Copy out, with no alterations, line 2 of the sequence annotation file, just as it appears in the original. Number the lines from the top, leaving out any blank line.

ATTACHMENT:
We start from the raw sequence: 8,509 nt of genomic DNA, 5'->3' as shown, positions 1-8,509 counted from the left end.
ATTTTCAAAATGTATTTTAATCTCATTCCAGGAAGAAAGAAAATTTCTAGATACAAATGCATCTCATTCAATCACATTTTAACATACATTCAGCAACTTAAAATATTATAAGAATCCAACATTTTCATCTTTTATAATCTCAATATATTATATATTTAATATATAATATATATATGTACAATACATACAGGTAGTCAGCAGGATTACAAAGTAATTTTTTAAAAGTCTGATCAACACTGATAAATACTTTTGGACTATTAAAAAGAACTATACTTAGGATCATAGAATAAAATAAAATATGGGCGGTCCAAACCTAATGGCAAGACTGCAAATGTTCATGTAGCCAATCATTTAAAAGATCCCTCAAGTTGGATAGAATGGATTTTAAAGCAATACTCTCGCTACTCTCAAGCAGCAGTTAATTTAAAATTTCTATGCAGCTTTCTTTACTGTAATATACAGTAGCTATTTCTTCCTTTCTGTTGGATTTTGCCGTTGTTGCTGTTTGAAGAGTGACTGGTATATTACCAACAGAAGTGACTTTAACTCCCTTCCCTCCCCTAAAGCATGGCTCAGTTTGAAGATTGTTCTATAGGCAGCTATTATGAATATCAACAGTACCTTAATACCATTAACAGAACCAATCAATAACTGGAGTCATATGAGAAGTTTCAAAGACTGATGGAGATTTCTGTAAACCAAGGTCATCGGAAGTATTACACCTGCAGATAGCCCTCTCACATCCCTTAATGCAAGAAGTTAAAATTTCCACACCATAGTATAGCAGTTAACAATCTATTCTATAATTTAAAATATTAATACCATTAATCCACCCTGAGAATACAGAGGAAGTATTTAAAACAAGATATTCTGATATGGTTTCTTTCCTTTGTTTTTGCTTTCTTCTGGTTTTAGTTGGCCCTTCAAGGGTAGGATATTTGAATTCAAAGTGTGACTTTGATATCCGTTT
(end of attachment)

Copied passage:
ATTTTCAAAATGTATTTTAATCTCATTCCAGGAAGAAAGAAAATTTCTAGATACAAATGCATCTCATTCAATCACATTTTAACATACATTCAGCAACTTAAAATATTATAAGAATCCAACATTTTCATCTTTTATAATCTCAATATATTATATATTTAATATATAATATATATATGTACAATACATACAGGTAGTCAGCAGGATTACAAAGTAATTTTTTAAAAGTCTGATCAACACTGATAAATACTTTTGGACTATTAAAAAGAACTATACTTAGGATCATAGAATAAAATAAAATATGGGCGGTCCAAACCTAATGGCAAGACTGCAAATGTTCATGTAGCCAATCATTTAAAAGATCCCTCAAGTTGGATAGAATGGATTTTAAAGCAATACTCTCGCTACTCTCAAGCAGCAGTTAATTTAAAATTTCTATGCAGCTTTCTTTACTGTAATATACAGTAGCTATTTCTTCCTTTCTGTTGGATTTTGCCGTTGTTGCTGTTTGAAGAGTGACTGGTATATTACCAACAGAAGTGACTTTAACTCCCTTCCCTCCCCTAAAGCATGGCTCAGTTTGAAGATTGTTCTATAGGCAGCTATTATGAATATCAACAGTACCTTAATACCATTAACAGAACCAATCAATAACTGGAGTCATATGAGAAGTTTCAAAGACTGATGGAGATTTCTGTAAACCAAGGTCATCGGAAGTATTACACCTGCAGATAGCCCTCTCACATCCCTTAATGCAAGAAGTTAAAATTTCCACACCATAGTATAGCAGTTAACAATCTATTCTATAATTTAAAATATTAATACCATTAATCCACCCTGAGAATACAGAGGAAGTATTTAAAACAAGATATTCTGATATGGTTTCTTTCCTTTGTTTTTGCTTTCTTCTGGTTTTAGTTGGCCCTTCAAGGGTAGGATATTTGAATTCAAAGTGTGACTTTGATATCCGTTT